spans are comparatively small and the

loads are lighter. The wooden joists are placed at about 30 cm centre to centre spaning the
rooms in the shorter direction. Wooden planks are laid over these joists. The timber joists
are supported on wall plates of 10 cm x 7 cm to 12 cm x 7 cm. Corbels may be required
to support the joists if the width of the wall is not sufficient. Joists must be strong enough
to withstand the loads and at the same time they should not deflect too much. When the
length of the joist is more that 3.5 metres, the struts are provided in the joists to check
side buckling. Herring bone type of struting is the best suited. The wooden planks are
about 4 cm. thick and 10 to 15cm. wide. Rebatted joints are generally used to join the
planks but tongued and grooved joints are superior to it. Wooden planks are planed to get
level and smooth surface after they are fixed in the position. Finally they are rubbed with
sand paper and then waxed or polished (Fig. 4.2).
The following are the advantages and disadvantages of this type of construction:
Advantages
(a) Single joist timber floors are simple to construct.
(I) They require less initial cost.
(c) Distribution of loads on the wall is more uniform as the joists are spaced closely.
Disadvantages

(a) The joists may sag and hence cracks will develop in the ceilings.
(b) They are not sound-proof.
(c) Deep joists are required for larger spans which increase the weight and construction
cost of the floor.
(d) The loads are transmitted on the openings, such as window or door lintel because of
evenly spaced joists.
(e) They require wall plates for supporting the joists.
3. Double joist timber floor. Double joist timber floor (Fig. 4.3) is stronger than the
single joist timber floor. They are used for longer spans for 3.60 to 7.50 metres and
prevent the travel of sound waves to a great extent. Intermediate supports, called as
binders, are placed for bridging the joists. Binders are spaced at a centre to centre
distance of about 2 metres. The ends of binders are kept on wooden or stone blocks and
they should not be embedded in the masoniy Ceilings may be fixed to the bottom of the
binders by fixing ceiling joist to the binders. Lathing is fixed to the ceiling joist. The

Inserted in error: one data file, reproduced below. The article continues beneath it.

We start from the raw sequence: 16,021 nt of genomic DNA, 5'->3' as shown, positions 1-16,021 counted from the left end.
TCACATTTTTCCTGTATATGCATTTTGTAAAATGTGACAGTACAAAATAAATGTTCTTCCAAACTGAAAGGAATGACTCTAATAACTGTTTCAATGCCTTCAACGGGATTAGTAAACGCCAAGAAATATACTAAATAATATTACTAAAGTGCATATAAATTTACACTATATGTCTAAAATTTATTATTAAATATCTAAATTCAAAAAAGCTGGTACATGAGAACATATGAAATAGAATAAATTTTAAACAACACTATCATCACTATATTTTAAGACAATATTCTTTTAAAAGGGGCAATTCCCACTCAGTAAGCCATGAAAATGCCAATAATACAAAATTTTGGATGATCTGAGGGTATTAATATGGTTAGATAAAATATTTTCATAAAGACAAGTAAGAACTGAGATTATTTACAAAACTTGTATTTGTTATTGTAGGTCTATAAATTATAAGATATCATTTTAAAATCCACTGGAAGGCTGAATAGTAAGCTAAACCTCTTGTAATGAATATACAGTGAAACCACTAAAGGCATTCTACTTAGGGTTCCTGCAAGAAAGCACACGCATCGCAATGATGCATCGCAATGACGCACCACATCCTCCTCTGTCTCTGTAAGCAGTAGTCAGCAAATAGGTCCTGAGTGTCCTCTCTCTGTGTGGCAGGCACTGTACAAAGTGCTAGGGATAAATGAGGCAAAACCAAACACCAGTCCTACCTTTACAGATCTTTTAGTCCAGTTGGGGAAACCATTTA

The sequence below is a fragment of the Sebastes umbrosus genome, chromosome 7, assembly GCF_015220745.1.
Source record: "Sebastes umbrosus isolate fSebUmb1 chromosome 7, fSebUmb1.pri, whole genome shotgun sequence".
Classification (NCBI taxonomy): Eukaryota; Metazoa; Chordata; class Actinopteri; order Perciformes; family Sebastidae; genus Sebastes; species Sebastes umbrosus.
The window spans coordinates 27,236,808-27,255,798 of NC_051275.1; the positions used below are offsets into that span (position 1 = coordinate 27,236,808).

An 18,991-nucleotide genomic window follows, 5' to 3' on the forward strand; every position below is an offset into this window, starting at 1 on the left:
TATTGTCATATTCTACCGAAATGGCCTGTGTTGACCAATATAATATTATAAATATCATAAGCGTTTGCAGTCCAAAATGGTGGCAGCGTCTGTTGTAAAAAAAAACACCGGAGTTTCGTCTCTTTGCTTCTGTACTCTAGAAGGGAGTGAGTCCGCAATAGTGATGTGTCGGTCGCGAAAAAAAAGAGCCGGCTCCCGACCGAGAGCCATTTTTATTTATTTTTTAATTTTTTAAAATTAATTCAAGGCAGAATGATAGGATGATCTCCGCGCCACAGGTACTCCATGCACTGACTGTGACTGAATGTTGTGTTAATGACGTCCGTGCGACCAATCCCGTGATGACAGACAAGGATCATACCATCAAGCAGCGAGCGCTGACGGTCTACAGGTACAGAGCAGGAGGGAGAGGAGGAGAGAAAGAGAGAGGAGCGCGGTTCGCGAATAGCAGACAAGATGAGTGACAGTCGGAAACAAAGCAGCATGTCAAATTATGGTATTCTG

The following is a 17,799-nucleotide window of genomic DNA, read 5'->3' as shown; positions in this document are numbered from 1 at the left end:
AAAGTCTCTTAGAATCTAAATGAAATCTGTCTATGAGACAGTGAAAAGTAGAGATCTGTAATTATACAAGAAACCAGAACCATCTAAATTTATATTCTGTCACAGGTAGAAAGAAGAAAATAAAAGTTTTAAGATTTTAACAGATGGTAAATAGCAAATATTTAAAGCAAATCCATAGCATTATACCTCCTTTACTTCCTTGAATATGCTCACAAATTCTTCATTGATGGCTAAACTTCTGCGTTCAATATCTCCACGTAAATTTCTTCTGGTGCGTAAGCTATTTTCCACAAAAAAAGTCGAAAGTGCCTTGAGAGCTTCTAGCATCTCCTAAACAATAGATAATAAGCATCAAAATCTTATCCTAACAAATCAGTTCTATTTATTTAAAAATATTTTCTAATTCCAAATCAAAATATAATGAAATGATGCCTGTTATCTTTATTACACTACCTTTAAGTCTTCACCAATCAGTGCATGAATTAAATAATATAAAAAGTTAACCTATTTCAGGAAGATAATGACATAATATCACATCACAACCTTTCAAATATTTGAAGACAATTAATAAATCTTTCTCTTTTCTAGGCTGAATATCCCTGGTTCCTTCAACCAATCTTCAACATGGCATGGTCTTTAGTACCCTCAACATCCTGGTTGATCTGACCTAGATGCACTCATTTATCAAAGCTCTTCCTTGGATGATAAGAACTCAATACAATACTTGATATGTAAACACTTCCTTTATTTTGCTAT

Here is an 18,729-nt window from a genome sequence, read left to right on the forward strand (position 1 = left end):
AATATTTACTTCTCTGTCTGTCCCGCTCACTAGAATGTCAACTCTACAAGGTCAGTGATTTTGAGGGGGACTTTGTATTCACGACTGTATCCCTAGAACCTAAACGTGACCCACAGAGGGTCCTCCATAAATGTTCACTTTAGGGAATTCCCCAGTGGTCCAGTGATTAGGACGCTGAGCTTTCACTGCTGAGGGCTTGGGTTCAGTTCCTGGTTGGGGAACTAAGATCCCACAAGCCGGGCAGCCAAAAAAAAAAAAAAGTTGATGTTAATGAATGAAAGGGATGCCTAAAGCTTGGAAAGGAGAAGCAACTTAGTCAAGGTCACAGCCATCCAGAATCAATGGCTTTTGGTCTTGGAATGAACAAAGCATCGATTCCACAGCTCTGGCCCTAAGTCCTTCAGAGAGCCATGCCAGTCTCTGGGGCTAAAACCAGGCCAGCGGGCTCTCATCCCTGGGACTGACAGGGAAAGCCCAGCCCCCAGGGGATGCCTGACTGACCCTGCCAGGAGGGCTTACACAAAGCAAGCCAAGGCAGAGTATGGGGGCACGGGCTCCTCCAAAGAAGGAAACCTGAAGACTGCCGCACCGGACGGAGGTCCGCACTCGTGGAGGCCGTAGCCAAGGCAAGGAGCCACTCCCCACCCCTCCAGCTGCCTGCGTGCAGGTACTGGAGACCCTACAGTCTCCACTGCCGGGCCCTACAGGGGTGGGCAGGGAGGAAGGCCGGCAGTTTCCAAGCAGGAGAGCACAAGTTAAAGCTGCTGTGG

following are the advantages and disadvantages of this type of the construction.
Advantages
(a) The loads are transmitted to the wall at certain specified points and hence door and
window openings may be avoided.
(b) This is more rigid type of flooring and hence there is less chance of developing cracks
in the plastered ceiling.
(c) It is more sound-proo!
(d) The use of additional binder near the walls can eliminate the need of wall plates.
Disadvantages
(a) More labour is required.
(b) The depth of floor is considerably increased and thus the head room is reduced.

4. Framed timber floor.


This type of timber floor is used for span more than 7.5 metres. Girders are placed
between the walls and the binders are put on the girders and the bridging joists rest on the
binders. The spacing between girders depends on the type and size of the girder and the
size of the binders. Binders are staggered and connected to girder by tusk and tenon
joints. The ends of girders are put on stone or concrete templates in the wall. Ceilings are
fixed directly to the binders or ceiling joists may be employed (Fig. 4.4).

5. Filler joist floor. Small sections of rolled steel joists are encased in the concrete. The
joists are supported on walls or on steel beams as illustrated in Fig. 4.5. The joists are
placed at a centre to centre distance of 60 to 90 cm. and act as reinforcement in the
concrete. The rolled steel joists and beams should be completely encased in the concrete.
6. Jack arch floor. Bricks or concrete may be used for the construction of jack arch floor.
The arches are provided between the lower flanges of rolled steel joists at centre to centre
distance of not more than 1.5 metres. The rise of the arch is generally 1/12th of the span.

Mild steel ties are provided in the end spans to take up the tension developed due to the
arch action of the floor. The diameter of tie rods are 18mm to 25mm and their spacing is
1.8 to 2.4 metres and they are rigidly fixed in the walls. The haunch filling is done by
lime concrete and the desired floor covering is provided. Plain ceiling is not obtained in
this case and it may be considered as a shortcoming of such construction (Fig. 4.6).

Method of construction of brick Jack arch floor. The centering of the arch is made with
38mm. thick timber segmental piece with a chord length equal to the span of the arch.
The curved portion of the arch forms the soffit of the arch. The centering board is laid
with the curve portion pointing upwards on the lower flanges of the rolled steel joists.
The special bricks on ed are placed on the centering board from both ends of the arch.